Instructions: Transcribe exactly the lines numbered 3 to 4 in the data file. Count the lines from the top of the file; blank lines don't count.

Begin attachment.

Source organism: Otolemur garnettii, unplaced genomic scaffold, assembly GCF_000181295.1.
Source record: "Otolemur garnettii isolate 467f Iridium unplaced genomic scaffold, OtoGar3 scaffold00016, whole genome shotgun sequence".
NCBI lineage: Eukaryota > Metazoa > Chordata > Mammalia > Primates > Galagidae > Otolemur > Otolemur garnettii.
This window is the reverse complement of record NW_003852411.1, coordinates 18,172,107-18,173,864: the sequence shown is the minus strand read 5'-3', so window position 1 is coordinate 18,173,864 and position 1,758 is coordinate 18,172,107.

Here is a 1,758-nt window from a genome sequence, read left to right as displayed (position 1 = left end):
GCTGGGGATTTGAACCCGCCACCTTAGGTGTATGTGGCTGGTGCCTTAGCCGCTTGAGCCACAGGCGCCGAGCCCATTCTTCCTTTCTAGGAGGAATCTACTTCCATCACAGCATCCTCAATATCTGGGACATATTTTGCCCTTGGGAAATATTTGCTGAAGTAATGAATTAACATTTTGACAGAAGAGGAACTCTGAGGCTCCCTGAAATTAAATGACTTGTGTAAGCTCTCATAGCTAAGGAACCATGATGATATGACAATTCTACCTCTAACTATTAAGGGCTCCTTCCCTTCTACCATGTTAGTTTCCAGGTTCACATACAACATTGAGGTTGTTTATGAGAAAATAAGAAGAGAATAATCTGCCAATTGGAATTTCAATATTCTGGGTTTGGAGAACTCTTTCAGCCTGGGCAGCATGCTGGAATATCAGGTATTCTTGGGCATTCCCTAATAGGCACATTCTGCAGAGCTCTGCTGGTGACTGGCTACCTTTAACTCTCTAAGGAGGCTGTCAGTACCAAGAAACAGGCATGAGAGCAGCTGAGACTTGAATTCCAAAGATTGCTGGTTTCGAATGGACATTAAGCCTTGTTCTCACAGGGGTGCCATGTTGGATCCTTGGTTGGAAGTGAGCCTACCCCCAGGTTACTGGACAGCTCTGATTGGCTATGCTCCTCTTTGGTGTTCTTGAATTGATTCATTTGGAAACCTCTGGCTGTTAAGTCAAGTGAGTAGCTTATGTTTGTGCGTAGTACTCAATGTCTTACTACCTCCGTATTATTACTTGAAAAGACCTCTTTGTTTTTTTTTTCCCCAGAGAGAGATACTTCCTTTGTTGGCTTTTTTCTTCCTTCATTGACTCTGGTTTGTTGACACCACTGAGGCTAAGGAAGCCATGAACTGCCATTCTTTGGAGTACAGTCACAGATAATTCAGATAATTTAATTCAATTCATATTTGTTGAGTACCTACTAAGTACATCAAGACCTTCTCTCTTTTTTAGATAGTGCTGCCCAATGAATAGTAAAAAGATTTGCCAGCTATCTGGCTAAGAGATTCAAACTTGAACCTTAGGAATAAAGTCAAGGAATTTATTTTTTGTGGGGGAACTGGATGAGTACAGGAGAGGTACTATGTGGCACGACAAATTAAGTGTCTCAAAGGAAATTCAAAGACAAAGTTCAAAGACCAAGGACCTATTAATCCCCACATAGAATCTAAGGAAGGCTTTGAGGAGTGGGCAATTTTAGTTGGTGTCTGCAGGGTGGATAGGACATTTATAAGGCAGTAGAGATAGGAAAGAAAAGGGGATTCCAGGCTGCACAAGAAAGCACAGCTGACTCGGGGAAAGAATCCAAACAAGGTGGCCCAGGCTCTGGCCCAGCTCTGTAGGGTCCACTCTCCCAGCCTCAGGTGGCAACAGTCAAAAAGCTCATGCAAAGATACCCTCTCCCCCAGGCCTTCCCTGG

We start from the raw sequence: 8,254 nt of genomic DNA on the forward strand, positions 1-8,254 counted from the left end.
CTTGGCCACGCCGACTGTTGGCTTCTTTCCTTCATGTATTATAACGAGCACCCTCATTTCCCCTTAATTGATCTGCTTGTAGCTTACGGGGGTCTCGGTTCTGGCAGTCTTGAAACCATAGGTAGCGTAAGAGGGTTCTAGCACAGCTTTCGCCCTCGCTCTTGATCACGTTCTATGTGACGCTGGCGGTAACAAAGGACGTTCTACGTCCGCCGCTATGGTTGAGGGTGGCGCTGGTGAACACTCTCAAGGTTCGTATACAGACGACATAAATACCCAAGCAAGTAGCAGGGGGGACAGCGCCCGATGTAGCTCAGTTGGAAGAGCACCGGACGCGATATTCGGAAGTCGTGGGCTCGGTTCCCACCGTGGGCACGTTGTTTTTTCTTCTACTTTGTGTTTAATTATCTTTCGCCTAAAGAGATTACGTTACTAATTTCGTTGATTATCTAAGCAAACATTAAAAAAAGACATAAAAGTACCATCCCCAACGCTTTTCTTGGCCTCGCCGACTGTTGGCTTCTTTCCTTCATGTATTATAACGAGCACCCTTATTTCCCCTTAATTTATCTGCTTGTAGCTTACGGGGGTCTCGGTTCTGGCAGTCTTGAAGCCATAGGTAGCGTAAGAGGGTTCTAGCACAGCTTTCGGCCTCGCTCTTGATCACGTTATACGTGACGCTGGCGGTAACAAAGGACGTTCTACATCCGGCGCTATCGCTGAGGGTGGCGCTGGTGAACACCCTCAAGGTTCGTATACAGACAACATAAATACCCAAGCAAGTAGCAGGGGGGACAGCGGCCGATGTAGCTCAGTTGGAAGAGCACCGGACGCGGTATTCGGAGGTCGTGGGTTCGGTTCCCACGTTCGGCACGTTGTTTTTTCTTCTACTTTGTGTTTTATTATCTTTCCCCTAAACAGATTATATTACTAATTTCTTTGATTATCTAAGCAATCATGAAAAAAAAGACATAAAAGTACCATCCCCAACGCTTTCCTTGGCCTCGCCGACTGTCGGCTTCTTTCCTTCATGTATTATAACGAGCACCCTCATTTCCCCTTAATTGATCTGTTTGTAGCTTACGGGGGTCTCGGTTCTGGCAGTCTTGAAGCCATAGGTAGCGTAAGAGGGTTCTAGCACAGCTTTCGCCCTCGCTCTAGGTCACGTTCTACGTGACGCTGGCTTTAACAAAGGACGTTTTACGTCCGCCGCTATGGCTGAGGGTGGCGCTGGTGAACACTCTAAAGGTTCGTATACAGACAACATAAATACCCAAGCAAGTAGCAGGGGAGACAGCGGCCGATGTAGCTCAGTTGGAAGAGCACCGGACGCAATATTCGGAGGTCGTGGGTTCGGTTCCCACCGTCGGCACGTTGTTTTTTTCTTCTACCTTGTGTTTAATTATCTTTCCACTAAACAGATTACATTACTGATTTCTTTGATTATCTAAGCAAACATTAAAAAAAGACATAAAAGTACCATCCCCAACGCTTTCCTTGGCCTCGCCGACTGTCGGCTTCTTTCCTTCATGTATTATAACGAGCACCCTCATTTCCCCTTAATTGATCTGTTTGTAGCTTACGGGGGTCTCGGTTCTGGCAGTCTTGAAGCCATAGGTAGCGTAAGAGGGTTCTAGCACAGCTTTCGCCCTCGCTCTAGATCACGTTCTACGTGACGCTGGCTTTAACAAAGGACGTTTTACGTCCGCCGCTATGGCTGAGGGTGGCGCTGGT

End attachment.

NCBI lineage: Eukaryota > Metazoa > Chordata > Mammalia > Primates > Galagidae > Otolemur > Otolemur garnettii.
This window is the reverse complement of record NW_003852411.1, coordinates 18,172,107-18,173,864: the sequence shown is the minus strand read 5'-3', so window position 1 is coordinate 18,173,864 and position 1,758 is coordinate 18,172,107.